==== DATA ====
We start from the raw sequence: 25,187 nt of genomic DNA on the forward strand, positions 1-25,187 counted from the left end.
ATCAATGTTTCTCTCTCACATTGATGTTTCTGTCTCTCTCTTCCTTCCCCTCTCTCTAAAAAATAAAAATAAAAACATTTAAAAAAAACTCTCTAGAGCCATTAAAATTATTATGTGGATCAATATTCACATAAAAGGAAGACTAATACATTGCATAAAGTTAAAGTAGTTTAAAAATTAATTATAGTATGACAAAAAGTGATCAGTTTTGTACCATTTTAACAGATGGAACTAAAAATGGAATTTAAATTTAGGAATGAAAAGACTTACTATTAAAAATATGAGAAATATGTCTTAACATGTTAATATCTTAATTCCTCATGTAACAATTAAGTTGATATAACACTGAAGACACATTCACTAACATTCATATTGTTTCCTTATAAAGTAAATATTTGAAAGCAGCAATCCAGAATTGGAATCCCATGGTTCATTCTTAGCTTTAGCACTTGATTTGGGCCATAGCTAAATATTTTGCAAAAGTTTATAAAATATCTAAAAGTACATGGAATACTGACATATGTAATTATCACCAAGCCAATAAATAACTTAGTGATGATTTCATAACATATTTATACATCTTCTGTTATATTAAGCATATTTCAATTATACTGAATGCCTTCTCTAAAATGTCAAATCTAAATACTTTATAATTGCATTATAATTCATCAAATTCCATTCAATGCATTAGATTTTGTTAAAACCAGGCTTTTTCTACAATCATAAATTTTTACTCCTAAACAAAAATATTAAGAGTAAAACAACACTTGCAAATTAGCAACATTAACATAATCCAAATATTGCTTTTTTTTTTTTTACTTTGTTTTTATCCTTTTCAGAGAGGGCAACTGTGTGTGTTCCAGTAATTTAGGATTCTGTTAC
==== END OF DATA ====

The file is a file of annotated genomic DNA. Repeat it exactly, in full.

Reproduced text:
We start from the raw sequence: 25,187 nt of genomic DNA on the forward strand, positions 1-25,187 counted from the left end.
ATCAATGTTTCTCTCTCACATTGATGTTTCTGTCTCTCTCTTCCTTCCCCTCTCTCTAAAAAATAAAAATAAAAACATTTAAAAAAAACTCTCTAGAGCCATTAAAATTATTATGTGGATCAATATTCACATAAAAGGAAGACTAATACATTGCATAAAGTTAAAGTAGTTTAAAAATTAATTATAGTATGACAAAAAGTGATCAGTTTTGTACCATTTTAACAGATGGAACTAAAAATGGAATTTAAATTTAGGAATGAAAAGACTTACTATTAAAAATATGAGAAATATGTCTTAACATGTTAATATCTTAATTCCTCATGTAACAATTAAGTTGATATAACACTGAAGACACATTCACTAACATTCATATTGTTTCCTTATAAAGTAAATATTTGAAAGCAGCAATCCAGAATTGGAATCCCATGGTTCATTCTTAGCTTTAGCACTTGATTTGGGCCATAGCTAAATATTTTGCAAAAGTTTATAAAATATCTAAAAGTACATGGAATACTGACATATGTAATTATCACCAAGCCAATAAATAACTTAGTGATGATTTCATAACATATTTATACATCTTCTGTTATATTAAGCATATTTCAATTATACTGAATGCCTTCTCTAAAATGTCAAATCTAAATACTTTATAATTGCATTATAATTCATCAAATTCCATTCAATGCATTAGATTTTGTTAAAACCAGGCTTTTTCTACAATCATAAATTTTTACTCCTAAACAAAAATATTAAGAGTAAAACAACACTTGCAAATTAGCAACATTAACATAATCCAAATATTGCTTTTTTTTTTTTTACTTTGTTTTTATCCTTTTCAGAGAGGGCAACTGTGTGTGTTCCAGTAATTTAGGATTCTGTTAC